What's the dream living situation for the older generation?

12 June 2018
Older people in the UK would much rather live on their own with help from trained carers than be looked after by their children, according to a new report.

What's your dream living situation in retirement? Perhaps it's a cottage in the countryside, close to plenty of open, green spaces and natural wildlife; maybe it's a house by the seaside, where you can take in the gorgeous sea air each day; or perhaps it's simply to remain living independently for as long as possible.

In fact, that's what the majority of older people want as they age - to carry on living in their own homes for as long as they can.

A recent survey carried out by retirement development specialist Anchor found that the majority of over-70s in the UK want to remain independent rather than move in with their children, and would prefer to draw on help from trained carers in the future instead.

But why is this the case? What is it that makes people so unwilling to ask for help from their children as they get older?

How and where do older people want to live?

Anchor's research found that 94 per cent of over-70s in Britain want to continue looking after themselves for as long as possible. When they are no longer able to, most respondents to said they would rather be cared for by community carers than their children, as they feared becoming a burden to their loved ones.

Altogether, more than three-quarters (77 per cent) of over-70s admitted that they worried about being a burden, with 66 per cent preferring the idea of being looked after by trained carers as a result.

This is also a preferable option for many of the children of older people, with two-thirds of those questioned reporting that they worry about the responsibility of having to look after older relatives in the future.

At the same time, 50 per cent of adult children feel guilty about the level of support they have been able to give their parents so far, meaning that the subject is surrounded by guilt for many.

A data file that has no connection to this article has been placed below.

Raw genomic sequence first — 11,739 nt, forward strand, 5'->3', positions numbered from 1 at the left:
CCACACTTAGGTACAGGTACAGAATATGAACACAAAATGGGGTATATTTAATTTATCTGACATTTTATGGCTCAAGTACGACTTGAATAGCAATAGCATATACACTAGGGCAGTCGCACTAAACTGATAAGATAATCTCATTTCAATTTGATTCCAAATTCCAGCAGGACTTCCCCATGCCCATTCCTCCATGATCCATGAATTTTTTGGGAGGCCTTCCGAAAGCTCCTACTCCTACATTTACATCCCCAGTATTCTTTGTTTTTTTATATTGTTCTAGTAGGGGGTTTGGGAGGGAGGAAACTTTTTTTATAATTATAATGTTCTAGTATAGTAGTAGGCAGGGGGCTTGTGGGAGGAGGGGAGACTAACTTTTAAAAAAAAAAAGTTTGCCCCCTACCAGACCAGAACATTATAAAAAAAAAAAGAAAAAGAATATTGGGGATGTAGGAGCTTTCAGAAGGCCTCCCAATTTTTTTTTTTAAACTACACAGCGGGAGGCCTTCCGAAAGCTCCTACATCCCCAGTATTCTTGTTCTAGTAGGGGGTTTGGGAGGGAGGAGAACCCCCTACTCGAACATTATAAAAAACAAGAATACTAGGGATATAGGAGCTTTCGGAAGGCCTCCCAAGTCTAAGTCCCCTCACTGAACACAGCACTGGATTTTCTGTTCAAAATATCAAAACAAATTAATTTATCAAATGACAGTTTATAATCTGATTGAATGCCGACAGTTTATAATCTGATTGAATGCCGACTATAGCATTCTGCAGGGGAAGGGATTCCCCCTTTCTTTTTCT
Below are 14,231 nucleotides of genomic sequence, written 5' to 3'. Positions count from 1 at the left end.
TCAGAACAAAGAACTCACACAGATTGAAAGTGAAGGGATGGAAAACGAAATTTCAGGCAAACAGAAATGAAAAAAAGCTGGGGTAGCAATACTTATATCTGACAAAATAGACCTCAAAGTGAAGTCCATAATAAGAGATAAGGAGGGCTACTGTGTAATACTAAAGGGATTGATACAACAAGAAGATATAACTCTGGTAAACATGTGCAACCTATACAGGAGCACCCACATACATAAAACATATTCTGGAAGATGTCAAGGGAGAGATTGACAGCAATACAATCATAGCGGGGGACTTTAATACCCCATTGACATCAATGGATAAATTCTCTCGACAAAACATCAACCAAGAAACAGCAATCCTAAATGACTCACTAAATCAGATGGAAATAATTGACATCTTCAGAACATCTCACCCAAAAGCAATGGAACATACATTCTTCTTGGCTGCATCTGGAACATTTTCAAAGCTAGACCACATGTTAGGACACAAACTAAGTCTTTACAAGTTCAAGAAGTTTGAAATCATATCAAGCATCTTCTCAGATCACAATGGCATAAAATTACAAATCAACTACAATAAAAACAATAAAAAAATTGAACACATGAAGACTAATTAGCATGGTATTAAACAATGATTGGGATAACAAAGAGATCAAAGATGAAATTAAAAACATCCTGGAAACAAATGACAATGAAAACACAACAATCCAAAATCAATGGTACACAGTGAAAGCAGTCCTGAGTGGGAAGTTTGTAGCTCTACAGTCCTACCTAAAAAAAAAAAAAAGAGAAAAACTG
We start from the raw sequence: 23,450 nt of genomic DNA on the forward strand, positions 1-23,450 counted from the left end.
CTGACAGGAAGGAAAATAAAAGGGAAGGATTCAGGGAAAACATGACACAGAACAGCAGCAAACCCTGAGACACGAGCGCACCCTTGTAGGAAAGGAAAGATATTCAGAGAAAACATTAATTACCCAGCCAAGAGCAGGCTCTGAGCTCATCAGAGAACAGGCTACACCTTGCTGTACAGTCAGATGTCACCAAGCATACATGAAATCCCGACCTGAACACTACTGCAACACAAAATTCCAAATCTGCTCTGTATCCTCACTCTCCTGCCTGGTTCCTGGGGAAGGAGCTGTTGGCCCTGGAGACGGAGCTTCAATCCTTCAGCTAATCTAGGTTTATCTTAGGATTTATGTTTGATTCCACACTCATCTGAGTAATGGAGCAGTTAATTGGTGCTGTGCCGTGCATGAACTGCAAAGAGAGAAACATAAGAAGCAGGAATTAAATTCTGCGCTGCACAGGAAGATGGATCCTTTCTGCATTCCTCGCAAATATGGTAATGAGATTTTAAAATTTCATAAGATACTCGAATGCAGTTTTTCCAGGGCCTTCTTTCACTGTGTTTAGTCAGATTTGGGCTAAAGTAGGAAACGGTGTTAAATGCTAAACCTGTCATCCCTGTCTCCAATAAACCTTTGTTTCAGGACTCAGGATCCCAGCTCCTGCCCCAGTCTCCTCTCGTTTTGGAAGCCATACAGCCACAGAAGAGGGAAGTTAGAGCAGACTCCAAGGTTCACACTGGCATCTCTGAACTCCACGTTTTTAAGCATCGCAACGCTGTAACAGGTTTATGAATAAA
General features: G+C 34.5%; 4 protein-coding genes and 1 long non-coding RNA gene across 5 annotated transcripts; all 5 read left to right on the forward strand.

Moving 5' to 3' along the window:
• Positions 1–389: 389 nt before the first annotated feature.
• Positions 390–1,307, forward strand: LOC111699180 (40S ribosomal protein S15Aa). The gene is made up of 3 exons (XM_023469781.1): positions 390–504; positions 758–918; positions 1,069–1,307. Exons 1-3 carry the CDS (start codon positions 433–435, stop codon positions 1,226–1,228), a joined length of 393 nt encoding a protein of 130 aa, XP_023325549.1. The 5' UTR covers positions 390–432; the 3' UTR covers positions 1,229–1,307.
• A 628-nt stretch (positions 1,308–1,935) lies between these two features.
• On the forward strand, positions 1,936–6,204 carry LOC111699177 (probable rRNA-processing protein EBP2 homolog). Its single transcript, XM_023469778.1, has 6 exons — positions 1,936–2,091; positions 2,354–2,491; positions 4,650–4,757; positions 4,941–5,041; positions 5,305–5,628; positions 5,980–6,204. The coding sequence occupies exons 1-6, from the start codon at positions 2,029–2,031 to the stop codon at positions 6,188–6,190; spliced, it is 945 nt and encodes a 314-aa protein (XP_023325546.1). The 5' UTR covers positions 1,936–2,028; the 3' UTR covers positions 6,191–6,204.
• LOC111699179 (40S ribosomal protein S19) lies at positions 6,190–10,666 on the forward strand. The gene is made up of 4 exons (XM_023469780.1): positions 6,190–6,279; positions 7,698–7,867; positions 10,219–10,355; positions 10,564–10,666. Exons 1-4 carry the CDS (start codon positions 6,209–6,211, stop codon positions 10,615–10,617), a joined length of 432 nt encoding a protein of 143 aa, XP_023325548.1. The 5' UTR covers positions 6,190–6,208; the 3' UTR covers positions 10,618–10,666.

Of course, not all retirees have grown-up children or other close relatives to look after them as they age, which is likely to be another reason why so many older people want to remain independent before drawing on help from trained carers.

Jane Ashcroft CBE, chief executive of Anchor, commented: "We already see a nation feeling immense guilt. That will increase unless we start to reflect the realities of ageing in the 21st century.

"We owe it to ourselves and each other to have open and honest conversations with loved ones about the care and support we will want."

How to remain independent for longer

If you want to carry on living independently for as long as possible, there are a few things you can do to keep both your mind and body in good condition, which could delay the need for help from carers.

For example, it's important to keep your body active and mobile, even if it's just by walking a short distance each day and taking the stairs when you can. If you feel able to improve your fitness levels further, look for over-50s exercise classes in your local area. Going along to a session each week will do wonders for your physical fitness, and give you a chance to meet new people too.

It's also important to take steps to stop your mind from becoming inactive. This can be done through something as simple as regular conversation and social interaction with other people, or even doing the crossword in the paper every day. Join a new hobby group or arrange regular social outings with friends to give yourself something to look forward to, keep your mind active and stop yourself feeling isolated.

What's more, in the modern world, smart technology is helping older people to stay living in their own homes for longer. For instance, smart sensors can be used to make doors more secure, meaning older people feel safer at home, and they can also be used to monitor items like ovens and electrical switches.

Smart pill dispensers and voice-controlled tablets can also help with independent living, prompting you when to take your medication or remind you of important appointments.

Smart devices can help to jog your memory, and they can give your loved ones reassurance that you're remembering to take pills and aren't going to forget to turn your oven off, all of which can help you to stay independent for longer.

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© 2018 Axonn Media Ltd. All rights reserved. Any views and opinions expressed in news articles are not those of Just Retirement Limited, Just Retirement Money Limited or Partnership Life Assurance Company Limited. News supplied by Axonn.

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